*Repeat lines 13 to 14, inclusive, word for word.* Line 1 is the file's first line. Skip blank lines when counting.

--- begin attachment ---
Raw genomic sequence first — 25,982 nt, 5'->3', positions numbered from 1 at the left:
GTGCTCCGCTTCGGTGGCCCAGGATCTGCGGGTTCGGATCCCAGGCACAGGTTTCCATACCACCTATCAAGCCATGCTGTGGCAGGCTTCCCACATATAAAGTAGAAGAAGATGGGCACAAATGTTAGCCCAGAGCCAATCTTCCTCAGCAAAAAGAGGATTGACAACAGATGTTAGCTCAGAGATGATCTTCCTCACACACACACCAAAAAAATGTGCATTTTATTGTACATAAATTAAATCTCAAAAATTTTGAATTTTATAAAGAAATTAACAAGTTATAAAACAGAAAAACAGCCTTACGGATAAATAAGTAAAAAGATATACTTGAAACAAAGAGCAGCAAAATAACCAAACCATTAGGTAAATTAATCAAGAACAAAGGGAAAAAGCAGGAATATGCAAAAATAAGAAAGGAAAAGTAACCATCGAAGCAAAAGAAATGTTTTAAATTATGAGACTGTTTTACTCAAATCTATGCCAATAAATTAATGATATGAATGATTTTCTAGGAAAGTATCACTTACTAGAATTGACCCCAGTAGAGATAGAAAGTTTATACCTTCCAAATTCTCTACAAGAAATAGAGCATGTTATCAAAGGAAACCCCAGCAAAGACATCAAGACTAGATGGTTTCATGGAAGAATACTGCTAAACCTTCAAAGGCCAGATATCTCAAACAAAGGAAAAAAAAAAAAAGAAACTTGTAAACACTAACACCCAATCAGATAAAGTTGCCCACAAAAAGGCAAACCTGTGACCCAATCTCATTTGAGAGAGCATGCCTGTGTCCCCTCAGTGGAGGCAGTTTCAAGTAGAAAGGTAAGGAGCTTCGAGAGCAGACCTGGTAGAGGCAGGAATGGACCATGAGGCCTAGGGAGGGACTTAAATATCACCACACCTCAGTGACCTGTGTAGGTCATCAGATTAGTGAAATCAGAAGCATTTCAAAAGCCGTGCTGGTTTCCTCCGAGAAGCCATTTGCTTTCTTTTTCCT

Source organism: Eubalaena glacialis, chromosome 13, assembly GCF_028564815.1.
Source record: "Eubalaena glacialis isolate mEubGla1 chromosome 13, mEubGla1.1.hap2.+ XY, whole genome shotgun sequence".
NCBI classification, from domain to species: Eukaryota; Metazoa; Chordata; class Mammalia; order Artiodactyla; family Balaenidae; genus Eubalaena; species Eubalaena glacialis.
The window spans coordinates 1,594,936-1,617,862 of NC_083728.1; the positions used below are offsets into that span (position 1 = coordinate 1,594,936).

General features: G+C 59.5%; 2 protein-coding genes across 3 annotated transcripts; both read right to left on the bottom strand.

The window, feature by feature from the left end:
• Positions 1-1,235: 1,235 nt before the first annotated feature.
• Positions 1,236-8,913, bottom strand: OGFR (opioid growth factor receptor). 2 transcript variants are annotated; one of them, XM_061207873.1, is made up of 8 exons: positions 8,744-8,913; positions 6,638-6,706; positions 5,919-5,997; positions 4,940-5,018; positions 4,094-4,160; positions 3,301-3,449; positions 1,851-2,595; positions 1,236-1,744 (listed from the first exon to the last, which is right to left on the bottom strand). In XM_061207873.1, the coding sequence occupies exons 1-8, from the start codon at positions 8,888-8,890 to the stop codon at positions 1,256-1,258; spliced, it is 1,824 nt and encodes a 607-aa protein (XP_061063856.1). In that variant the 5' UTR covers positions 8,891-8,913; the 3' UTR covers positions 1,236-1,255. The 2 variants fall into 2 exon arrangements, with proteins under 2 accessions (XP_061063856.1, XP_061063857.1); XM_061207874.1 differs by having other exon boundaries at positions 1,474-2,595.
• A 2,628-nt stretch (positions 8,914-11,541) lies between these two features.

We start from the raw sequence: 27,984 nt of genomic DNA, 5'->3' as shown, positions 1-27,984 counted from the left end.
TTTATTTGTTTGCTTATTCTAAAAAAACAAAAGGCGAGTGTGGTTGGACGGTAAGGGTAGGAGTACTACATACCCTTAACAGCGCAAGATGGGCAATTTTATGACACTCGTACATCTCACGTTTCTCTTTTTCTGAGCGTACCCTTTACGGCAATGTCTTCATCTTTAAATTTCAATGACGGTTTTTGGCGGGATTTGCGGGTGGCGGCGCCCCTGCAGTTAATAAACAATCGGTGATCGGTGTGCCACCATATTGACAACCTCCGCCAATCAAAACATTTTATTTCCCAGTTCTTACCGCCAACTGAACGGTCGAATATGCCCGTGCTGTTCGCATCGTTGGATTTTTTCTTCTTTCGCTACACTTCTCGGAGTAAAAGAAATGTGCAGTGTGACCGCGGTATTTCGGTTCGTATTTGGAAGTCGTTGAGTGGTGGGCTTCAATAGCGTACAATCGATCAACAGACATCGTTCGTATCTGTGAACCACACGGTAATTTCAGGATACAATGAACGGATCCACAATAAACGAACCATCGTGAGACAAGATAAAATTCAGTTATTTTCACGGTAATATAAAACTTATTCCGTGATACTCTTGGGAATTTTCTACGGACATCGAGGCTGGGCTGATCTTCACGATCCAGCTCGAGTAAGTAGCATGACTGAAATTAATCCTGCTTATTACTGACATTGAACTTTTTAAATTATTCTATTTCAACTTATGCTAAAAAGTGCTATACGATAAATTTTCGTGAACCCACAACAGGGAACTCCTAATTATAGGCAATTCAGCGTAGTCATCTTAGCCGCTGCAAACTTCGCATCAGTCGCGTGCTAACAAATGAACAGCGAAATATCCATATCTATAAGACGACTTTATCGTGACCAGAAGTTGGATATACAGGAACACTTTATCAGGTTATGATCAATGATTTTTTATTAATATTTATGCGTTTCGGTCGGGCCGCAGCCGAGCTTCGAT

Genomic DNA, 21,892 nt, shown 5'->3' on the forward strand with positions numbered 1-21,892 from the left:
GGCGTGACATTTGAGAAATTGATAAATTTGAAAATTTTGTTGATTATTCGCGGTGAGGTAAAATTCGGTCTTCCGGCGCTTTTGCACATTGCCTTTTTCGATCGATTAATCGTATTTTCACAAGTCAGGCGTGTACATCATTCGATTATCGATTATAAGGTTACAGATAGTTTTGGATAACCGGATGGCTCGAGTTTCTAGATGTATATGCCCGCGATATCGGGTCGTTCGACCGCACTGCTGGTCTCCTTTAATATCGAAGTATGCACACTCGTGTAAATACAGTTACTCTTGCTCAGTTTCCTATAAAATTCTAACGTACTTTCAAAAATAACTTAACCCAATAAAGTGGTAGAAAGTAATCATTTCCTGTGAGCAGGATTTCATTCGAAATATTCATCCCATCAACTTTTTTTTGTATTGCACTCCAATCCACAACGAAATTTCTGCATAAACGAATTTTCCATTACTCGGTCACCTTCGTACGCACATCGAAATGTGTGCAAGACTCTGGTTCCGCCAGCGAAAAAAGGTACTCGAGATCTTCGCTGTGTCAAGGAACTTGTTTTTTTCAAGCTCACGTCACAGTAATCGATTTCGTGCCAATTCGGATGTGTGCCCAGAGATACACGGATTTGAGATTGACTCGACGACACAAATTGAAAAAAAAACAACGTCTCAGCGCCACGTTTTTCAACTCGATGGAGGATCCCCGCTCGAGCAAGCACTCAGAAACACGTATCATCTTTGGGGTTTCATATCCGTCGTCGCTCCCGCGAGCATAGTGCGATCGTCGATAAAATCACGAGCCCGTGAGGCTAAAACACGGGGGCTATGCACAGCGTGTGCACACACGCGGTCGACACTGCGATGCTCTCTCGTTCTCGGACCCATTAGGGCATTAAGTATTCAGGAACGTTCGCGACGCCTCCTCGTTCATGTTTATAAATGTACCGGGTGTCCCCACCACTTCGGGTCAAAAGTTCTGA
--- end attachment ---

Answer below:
TTTATTTGTTTGCTTATTCTAAAAAAACAAAAGGCGAGTGTGGTTGGACGGTAAGGGTAGGAGTACTACATACCCTTAACAGCGCAAGATGGGCAATTTTATGACACTCGTACATCTCACGTTTCTCTTTTTCTGAGCGTACCCTTTACGGCAATGTCTTCATCTTTAAATTTCAATGACGGTTTTTGGCGGGATTTGCGGGTGGCGGCGCCCCTGCAGTTAATAAACAATCGGTGATCGGTGTGCCACCATATTGACAACCTCCGCCAATCAAAACATTTTATTTCCCAGTTCTTACCGCCAACTGAACGGTCGAATATGCCCGTGCTGTTCGCATCGTTGGATTTTTTCTTCTTTCGCTACACTTCTCGGAGTAAAAGAAATGTGCAGTGTGACCGCGGTATTTCGGTTCGTATTTGGAAGTCGTTGAGTGGTGGGCTTCAATAGCGTACAATCGATCAACAGACATCGTTCGTATCTGTGAACCACACGGTAATTTCAGGATACAATGAACGGATCCACAATAAACGAACCATCGTGAGACAAGATAAAATTCAGTTATTTTCACGGTAATATAAAACTTATTCCGTGATACTCTTGGGAATTTTCTACGGACATCGAGGCTGGGCTGATCTTCACGATCCAGCTCGAGTAAGTAGCATGACTGAAATTAATCCTGCTTATTACTGACATTGAACTTTTTAAATTATTCTATTTCAACTTATGCTAAAAAGTGCTATACGATAAATTTTCGTGAACCCACAACAGGGAACTCCTAATTATAGGCAATTCAGCGTAGTCATCTTAGCCGCTGCAAACTTCGCATCAGTCGCGTGCTAACAAATGAACAGCGAAATATCCATATCTATAAGACGACTTTATCGTGACCAGAAGTTGGATATACAGGAACACTTTATCAGGTTATGATCAATGATTTTTTATTAATATTTATGCGTTTCGGTCGGGCCGCAGCCGAGCTTCGAT

Genomic DNA, 21,892 nt, shown 5'->3' on the forward strand with positions numbered 1-21,892 from the left: